SDNY Court Affirms Arbitration Award for Reinsurer Based on Claims Practices Provision, Noting Insured Failed to Offer Basis upon Which to Vacate the Award

AM. Centennial Ins. Co. v. Global Int’l Reinsurance Co, Ltd. (S.D.N.Y., July 9, 2012)

The insurer brought a petition seeking to vacate an arbitration award. From 1999 to 2008, the cedent insurer engaged in a series of acquisitions and corporate reorganizations that caused its reinsurer to seek a reduction in its reinsurance obligations. The parties’ reinsurance agreement contained an arbitration provision which included an “honorable engagement” clause. This clause required arbitrators to look beyond the “literal interpretation” of the agreement when deciding the award, and to further state the reasons for providing any award. The agreement also contained a “change in administrative and claims practices” clause, which permitted the reinsurer to seek a reduction in its reinsurance obligations the cedant made certain changes to its corporate structure or operations.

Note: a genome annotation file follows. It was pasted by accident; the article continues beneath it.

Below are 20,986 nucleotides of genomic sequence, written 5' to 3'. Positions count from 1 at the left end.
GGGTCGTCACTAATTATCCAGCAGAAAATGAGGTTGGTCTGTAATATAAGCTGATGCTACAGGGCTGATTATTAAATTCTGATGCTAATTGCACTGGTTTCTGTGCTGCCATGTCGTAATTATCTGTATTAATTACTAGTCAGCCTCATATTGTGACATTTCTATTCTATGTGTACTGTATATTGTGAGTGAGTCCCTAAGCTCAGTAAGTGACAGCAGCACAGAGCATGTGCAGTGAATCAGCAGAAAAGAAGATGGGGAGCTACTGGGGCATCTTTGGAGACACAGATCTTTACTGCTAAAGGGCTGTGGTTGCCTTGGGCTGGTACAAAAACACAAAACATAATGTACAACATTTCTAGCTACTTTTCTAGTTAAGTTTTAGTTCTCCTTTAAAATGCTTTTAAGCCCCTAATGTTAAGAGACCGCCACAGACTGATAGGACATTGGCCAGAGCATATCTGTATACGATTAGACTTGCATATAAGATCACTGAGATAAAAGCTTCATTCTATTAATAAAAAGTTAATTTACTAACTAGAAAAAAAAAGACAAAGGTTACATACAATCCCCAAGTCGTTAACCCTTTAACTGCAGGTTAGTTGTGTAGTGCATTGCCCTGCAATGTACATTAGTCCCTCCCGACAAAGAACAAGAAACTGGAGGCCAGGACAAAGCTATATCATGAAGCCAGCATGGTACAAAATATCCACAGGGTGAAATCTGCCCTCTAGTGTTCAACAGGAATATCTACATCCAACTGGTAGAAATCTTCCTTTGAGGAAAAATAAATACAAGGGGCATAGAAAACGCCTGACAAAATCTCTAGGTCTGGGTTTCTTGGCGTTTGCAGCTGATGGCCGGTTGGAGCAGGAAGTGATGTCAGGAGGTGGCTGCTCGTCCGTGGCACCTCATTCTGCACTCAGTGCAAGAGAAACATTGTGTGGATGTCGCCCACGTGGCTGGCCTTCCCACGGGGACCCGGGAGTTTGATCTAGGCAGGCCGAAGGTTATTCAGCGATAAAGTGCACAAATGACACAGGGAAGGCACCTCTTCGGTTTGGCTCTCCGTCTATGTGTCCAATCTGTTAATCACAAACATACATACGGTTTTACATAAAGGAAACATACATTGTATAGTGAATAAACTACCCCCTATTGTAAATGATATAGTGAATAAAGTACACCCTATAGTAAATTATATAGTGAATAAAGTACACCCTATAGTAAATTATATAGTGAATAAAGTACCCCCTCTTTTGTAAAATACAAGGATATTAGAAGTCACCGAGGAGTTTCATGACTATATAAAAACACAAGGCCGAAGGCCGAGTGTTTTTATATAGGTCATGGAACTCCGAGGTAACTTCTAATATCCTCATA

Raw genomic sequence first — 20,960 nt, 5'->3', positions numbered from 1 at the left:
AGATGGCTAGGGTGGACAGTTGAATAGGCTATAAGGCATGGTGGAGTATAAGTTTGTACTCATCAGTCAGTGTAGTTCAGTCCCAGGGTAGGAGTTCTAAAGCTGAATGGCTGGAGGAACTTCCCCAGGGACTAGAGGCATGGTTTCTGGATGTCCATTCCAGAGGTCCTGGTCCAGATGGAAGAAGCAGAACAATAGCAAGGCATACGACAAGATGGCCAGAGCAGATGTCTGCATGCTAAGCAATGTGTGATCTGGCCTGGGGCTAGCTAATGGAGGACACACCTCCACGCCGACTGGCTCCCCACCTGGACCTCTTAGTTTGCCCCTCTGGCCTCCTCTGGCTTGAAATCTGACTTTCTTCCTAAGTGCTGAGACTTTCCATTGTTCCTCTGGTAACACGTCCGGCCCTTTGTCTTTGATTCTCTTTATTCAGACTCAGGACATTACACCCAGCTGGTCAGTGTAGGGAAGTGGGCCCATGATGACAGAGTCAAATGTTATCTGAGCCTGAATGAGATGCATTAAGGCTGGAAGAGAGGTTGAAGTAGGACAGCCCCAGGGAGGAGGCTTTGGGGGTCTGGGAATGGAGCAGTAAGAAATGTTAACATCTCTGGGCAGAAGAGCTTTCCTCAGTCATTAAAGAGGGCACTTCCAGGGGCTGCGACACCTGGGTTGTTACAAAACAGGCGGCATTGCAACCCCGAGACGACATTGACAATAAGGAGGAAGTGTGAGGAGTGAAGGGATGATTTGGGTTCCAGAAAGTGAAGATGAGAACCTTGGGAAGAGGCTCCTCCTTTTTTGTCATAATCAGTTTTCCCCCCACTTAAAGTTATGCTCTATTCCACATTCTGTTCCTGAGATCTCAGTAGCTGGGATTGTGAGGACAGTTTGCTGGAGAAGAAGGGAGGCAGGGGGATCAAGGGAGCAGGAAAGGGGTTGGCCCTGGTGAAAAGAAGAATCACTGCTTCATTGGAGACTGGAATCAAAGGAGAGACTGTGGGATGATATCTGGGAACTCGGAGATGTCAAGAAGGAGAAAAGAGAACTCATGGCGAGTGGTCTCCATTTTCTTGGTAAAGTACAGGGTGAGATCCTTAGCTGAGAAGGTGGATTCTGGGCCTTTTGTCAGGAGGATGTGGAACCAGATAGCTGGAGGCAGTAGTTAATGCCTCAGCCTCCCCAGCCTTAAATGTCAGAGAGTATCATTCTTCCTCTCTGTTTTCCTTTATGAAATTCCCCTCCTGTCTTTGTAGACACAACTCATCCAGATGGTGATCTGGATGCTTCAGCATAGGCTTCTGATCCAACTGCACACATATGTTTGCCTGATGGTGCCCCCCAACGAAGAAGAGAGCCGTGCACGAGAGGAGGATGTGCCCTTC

The three-arbitrator panel found that the cedent had the burden to “disprove the existence of a breach and the amount of adjustment” to the reinsurer. The panel further stated that “neither the cedent, nor its ultimate parents…took a proactive role in addressing policyholders’ perceptions of the financial strength and stability” following the reorganization and acquisitions. The panel found in favor of the reinsurer.

The cedent argued that the panel exceeded its authority by awarding the reinsurer a reduction without demonstrating that the cedent’s change in practices materially increased the reinsurer’s liabilities from what they would have been. The Court stated that the panel did not exceed its authority, as it reviewed the findings of prior panels, quoted relevant portions of the agreement, recited the facts, and then stated that, based upon this evidence, the cedent failed to take a proactive role.